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The Most Unpretending Character

As you can imagine, Mutual Assurance has a number of historical documents with the signatures of many of our country's founding fathers, including Thomas Jefferson, James Madison, and John Marshall.

Another source of information in our archives is a small book entitled Richmond in By Gone Days: Being Reminiscences of An Old Citizen by Samuel Mordecai and published in 1856. It includes stories about many of Richmond's distinguished members, as well as the homes they occupied and the contributions they made to the city.

In a section entitled "Old Residences," Mordecai talks about John Marshall and his house "on the street named in his honor." The section of town where Marshall's home was built was once referred to as Shockoe Hill. Mordecai writes, "When Shockoe hill began to change its aspect from fields and forests to street and squares, the greater portion of the latter was held by wealthy and by professional gentlemen."

While hard to imagine today, as this area is full of parking decks, the old Colosseum, and the John Marshall Courthouse, the original homes were "attached the ground of an entire square of two acres, or at least that of half a square."

The writer goes on to lament, "If the crowding system continues to contract our space, we may presently emulate the bee-hive system of Baltimore, where a man can scarcely stand with his arms a-kimbo on his front steps, without jostling his neighbor, if he happens to be in a similar position."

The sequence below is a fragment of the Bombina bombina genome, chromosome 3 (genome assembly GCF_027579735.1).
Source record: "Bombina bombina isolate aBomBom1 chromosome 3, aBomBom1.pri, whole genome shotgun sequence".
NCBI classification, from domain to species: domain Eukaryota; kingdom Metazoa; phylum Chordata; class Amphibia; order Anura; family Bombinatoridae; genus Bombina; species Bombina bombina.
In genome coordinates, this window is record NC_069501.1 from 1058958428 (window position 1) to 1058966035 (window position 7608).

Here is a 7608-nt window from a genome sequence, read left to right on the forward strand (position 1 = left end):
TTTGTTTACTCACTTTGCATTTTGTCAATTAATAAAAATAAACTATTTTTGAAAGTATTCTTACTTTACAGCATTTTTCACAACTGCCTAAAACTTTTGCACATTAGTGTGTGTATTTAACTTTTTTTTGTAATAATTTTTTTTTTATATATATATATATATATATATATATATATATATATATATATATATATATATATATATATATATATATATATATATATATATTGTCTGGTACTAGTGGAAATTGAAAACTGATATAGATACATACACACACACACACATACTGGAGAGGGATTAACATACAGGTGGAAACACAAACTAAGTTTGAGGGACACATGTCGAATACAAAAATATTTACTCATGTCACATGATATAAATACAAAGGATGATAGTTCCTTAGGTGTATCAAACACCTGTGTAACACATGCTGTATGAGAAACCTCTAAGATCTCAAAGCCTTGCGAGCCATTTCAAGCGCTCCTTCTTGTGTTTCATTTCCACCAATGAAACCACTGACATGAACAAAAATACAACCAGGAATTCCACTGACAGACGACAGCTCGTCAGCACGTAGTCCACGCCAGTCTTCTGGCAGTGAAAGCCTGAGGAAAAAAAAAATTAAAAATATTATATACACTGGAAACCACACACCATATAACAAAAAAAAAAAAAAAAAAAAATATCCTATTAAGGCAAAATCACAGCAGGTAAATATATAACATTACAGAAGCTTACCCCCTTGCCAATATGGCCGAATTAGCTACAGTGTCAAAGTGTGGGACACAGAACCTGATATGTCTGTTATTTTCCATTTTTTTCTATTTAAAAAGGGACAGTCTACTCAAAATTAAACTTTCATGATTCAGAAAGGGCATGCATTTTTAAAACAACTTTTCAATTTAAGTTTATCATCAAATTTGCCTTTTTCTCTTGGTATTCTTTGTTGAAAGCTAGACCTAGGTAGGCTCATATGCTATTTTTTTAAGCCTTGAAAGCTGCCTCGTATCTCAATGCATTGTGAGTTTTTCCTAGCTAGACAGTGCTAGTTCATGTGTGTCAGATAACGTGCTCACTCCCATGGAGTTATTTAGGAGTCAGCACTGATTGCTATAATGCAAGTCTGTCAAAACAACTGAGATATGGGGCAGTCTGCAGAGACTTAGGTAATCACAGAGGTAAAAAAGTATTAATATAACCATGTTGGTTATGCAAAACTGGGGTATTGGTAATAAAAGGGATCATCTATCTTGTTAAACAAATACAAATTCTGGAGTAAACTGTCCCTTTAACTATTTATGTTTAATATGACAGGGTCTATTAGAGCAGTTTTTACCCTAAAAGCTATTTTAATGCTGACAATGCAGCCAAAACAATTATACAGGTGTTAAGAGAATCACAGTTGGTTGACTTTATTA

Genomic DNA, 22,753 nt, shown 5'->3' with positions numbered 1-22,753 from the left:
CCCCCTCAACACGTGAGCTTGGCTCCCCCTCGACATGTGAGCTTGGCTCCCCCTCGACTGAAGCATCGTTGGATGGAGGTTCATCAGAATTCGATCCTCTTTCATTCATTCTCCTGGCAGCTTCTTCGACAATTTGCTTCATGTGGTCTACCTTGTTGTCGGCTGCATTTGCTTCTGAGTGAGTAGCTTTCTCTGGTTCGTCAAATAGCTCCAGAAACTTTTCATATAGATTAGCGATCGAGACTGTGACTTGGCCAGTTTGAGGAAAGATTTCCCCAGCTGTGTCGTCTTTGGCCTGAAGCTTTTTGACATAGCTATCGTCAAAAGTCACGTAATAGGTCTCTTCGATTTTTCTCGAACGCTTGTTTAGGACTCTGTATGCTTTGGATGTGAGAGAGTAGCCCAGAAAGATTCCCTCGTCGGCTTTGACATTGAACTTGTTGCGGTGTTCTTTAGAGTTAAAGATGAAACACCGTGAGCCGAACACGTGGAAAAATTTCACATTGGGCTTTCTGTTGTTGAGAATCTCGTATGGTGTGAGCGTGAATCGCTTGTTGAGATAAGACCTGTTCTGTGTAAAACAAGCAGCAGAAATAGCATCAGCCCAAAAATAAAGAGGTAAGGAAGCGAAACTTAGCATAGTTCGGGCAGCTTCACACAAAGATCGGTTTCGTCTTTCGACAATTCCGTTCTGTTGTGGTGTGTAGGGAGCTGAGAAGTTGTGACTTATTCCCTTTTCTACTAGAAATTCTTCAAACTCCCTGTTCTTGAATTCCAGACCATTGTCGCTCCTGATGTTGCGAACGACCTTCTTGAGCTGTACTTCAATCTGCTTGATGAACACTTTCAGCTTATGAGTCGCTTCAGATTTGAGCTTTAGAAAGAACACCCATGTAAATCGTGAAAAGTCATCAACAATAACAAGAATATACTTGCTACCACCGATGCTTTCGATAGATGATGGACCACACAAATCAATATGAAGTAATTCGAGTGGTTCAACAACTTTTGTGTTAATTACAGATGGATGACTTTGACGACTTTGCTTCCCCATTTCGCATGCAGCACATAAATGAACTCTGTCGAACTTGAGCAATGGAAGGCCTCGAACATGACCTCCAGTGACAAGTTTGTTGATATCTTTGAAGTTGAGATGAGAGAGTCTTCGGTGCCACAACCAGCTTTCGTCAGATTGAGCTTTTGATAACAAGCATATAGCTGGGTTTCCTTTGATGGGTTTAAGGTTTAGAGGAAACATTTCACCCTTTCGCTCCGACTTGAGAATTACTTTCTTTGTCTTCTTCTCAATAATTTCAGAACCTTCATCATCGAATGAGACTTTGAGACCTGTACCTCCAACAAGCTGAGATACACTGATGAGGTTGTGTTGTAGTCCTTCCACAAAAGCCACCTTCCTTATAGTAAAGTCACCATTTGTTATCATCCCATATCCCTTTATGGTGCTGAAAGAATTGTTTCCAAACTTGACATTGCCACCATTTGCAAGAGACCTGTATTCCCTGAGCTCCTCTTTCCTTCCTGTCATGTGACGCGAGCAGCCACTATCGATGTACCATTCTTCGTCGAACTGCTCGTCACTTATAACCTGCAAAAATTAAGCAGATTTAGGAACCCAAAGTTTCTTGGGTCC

Mordecai talks colloquially about many of the residents of this section of Richmond, outlining their accomplishments, marriages, connections, and character. In his brief discussion of Chief Justice John Marshall, Mordecai writes:

"Of Judge Marshall I will not presume to say more, than that his personal appearance and

deportment as a citizen were of the most unpretending character – of true republican simplicity –

but natural, not assumed – his dress was plain even to negligence, of which he seemed

unconscious. He marketed for himself, and might be seen at an early hour returning home with a

pair of fowls, or a basket of eggs in his hand, not with ostentatious humility, but for mere

convenience. His style of traveling to and from Raleigh, N.C., about 175 miles each way, to preside

at the Federal Court held there, was for many years in that primitive sort of vehicle, a stick gig, (or

chair as it was then called) with one horse and with no attendant. The modest and unassuming

simplicity of his character is evinced to the last, in the inscription which he directed for his

tombstone," which notes only his parents' names, his date of birth, his marriage date and his wife's

name, and the date of his death.

John Marshall insured his home with Mutual Assurance in 1796 and served as the Society's first Chief Counsel. Mutual Assurance insured John Marshall's house for over 200 years, ending coverage in the early 2000s. The John Marshall House was placed in the perpetual care of the Preservation Society of Virginia in 1911, and while Mutual Assurance only insured private homes for most of the next century, the Society opted to continue insuring the house in honor of its connection with the Chief Justice.

To learn more about the history of Mutual Assurance, click here.


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